CTO Sessions: Robert Neave, Nlyte Software

Which emerging technology are you most excited about the prospect of? "Hybrid datacentre landscape, automation, machine learning, artificial intelligence, and the use of augmented reality"

Name: Robert Neave

Company: Nlyte Software

Job title: CTO and co-founder

Date started current role: September 2009

Location: USA

Rob Neave is Co-founder and CTO of industry-leading Nlyte. Prior to his current role, Neave has had an extensive, 15-year career in the data centre industry; most notably, his work with UBS Investment Bank (Perot Systems Europe) meant that he was a key player in the design and operation of the company's data centre procedures. In addition, Rob has overseen the rollout of datacentre management function to facilities across EMEA, the Americas and Asia.

What was your first job? Construction industry

Did you always want to work in IT? No, in the early 90's I could see that IT was going to be the right place to be as everything was moving to a digital platform: Home Internet, TV, radio, personal music, mobile phones etc.

What was your education? Do you hold any certifications? What are they?  I left school when I was 16 with basic qualifications and started work the next day. In the early 90's I went back to school at nights and weekends to identify what parts of IT excited me. I have Diplomas in AutoCAD for architectural design; computer engineering level 1,2, and 3; office products; and visual basic.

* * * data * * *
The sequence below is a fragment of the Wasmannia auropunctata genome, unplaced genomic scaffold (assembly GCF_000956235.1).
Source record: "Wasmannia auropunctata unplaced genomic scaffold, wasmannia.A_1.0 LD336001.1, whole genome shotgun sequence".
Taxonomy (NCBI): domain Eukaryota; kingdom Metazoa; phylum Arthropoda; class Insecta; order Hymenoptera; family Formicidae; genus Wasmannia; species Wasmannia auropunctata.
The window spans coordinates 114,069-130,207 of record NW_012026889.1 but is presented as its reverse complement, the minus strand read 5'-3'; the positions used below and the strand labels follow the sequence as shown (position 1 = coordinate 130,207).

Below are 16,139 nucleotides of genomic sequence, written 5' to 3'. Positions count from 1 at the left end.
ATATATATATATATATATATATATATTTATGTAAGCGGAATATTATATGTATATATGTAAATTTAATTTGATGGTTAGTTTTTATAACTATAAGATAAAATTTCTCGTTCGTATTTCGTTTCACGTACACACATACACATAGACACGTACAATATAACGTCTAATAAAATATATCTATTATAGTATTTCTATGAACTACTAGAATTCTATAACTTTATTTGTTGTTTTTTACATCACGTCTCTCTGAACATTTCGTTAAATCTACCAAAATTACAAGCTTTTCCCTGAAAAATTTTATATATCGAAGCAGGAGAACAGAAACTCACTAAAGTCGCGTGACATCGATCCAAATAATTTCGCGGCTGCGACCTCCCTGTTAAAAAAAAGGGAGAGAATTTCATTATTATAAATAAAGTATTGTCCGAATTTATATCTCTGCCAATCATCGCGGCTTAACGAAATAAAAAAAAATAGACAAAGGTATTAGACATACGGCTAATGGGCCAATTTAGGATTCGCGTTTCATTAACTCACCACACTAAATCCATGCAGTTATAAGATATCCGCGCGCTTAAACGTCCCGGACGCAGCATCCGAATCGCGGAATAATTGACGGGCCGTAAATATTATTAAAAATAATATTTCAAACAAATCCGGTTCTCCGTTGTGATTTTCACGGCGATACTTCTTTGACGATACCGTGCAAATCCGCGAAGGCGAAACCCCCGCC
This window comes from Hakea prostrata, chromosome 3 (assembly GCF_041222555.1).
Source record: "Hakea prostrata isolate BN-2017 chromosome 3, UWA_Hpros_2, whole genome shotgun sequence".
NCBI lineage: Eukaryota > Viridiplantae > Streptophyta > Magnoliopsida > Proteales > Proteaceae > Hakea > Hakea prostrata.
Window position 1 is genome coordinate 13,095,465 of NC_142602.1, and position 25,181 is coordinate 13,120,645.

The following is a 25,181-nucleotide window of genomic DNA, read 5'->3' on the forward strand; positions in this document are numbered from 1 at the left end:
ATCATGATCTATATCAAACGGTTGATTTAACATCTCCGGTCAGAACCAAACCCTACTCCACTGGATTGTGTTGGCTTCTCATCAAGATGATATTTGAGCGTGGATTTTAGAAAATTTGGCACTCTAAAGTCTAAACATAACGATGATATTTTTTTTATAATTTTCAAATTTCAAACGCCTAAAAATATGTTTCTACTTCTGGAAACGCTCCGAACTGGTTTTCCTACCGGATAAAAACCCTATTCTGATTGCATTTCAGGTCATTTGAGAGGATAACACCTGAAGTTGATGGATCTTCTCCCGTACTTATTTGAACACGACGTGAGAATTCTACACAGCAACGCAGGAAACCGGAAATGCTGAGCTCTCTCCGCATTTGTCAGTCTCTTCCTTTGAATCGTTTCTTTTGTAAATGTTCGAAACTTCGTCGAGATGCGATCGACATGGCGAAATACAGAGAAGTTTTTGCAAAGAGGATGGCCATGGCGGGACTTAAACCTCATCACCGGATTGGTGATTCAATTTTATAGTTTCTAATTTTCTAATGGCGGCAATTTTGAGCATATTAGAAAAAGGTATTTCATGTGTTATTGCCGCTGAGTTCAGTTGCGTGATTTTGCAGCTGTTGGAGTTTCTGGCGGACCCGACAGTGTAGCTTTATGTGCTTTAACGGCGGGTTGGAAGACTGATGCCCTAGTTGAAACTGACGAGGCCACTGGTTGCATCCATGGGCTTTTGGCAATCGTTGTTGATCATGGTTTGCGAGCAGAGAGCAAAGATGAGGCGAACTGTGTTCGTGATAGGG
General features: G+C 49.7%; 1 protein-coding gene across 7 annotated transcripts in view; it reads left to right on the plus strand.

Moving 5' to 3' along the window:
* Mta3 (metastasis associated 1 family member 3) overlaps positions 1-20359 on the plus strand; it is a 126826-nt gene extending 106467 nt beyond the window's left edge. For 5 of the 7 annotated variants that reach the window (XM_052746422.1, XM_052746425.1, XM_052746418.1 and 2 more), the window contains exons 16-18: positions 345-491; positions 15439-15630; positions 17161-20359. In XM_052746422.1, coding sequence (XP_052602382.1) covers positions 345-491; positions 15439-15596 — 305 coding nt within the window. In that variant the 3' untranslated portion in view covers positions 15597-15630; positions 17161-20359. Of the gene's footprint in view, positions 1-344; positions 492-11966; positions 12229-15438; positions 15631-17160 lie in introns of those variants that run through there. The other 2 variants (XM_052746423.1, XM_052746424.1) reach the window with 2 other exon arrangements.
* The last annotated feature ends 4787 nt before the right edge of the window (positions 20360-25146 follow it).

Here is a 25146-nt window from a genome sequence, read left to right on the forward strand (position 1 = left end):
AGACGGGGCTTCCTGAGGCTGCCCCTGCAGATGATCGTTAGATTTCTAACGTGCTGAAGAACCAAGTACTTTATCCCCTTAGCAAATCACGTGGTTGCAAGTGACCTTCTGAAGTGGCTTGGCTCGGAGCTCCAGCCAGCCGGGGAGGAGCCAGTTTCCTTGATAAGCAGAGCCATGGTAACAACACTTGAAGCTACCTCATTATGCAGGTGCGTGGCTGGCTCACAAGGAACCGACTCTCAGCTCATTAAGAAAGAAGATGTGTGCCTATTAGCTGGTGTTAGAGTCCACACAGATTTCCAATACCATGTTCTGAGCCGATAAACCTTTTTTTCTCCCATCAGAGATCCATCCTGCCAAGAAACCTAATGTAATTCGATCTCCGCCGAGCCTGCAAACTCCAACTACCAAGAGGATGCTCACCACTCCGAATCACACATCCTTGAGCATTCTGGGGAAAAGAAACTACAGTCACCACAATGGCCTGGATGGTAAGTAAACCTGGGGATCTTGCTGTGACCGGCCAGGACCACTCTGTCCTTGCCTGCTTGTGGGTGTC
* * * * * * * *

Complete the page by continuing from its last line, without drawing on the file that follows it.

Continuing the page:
Explain your career path. Did you take any detours? If so, discuss. After getting a good portfolio of qualifications I used the Yellow Pages phone book to call every company in East and Central London that would have an IT need to see if I could get a start there. I was lucky enough to talk to an asset tracking company called Equitrac that were looking for a field services engineer to support installing a hardware keypad to photocopiers and fax machines that would link to a database to support legal companies' financial tracking of customers costs for paper copies - and change back. While at Equitrac I embraced the Y2K project and created a database to predict the resource needs and times to update all existing customers to compliant hardware and software. The business used this to implement their customers changes.

I then moved to Perot Systems/ UBS who were going through an aggressive acquisition programme and data centre consolidation / modernisation as they headed towards Y2K. This was a great time for me as I was involved in almost every IT project and started working with Perot Systems/ UBS to create a basic asset management system that could be linked with Excel for data centre capacity forecasting.

It was at this point that I started thinking about the needs of the wider data datacentre industry and the need for a visual rich assessment system that supported device and rack layouts, and floor plans linked to a simple to use drag and drop workflow system. We already had CMDBs and an asset management system but they were all missing the critical information for the management of a datacentre's capacity. And providing simple visual instructions to engineers to install equipment, to use the maxim "one picture is worth a thousand words," and in the physical world of the datacentre this is so true.

What type of CTO are you? I am a team player and lead from the front. I am committed to understanding the customer's pain points, and creating solutions that address the pain and provide value to all.